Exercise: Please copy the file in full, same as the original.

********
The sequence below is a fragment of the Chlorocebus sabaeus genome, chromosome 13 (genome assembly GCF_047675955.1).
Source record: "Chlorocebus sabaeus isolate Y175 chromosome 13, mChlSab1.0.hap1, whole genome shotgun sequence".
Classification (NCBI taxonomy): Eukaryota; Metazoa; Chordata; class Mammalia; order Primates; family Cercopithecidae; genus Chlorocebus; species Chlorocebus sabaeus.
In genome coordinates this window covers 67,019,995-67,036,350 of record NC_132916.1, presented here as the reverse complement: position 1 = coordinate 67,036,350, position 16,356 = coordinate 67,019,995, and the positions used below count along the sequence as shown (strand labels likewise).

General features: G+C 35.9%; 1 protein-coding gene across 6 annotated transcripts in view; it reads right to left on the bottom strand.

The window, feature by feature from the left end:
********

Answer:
The sequence below is a fragment of the Chlorocebus sabaeus genome, chromosome 13 (genome assembly GCF_047675955.1).
Source record: "Chlorocebus sabaeus isolate Y175 chromosome 13, mChlSab1.0.hap1, whole genome shotgun sequence".
Classification (NCBI taxonomy): Eukaryota; Metazoa; Chordata; class Mammalia; order Primates; family Cercopithecidae; genus Chlorocebus; species Chlorocebus sabaeus.
In genome coordinates this window covers 67,019,995-67,036,350 of record NC_132916.1, presented here as the reverse complement: position 1 = coordinate 67,036,350, position 16,356 = coordinate 67,019,995, and the positions used below count along the sequence as shown (strand labels likewise).

General features: G+C 35.9%; 1 protein-coding gene across 6 annotated transcripts in view; it reads right to left on the bottom strand.

The window, feature by feature from the left end: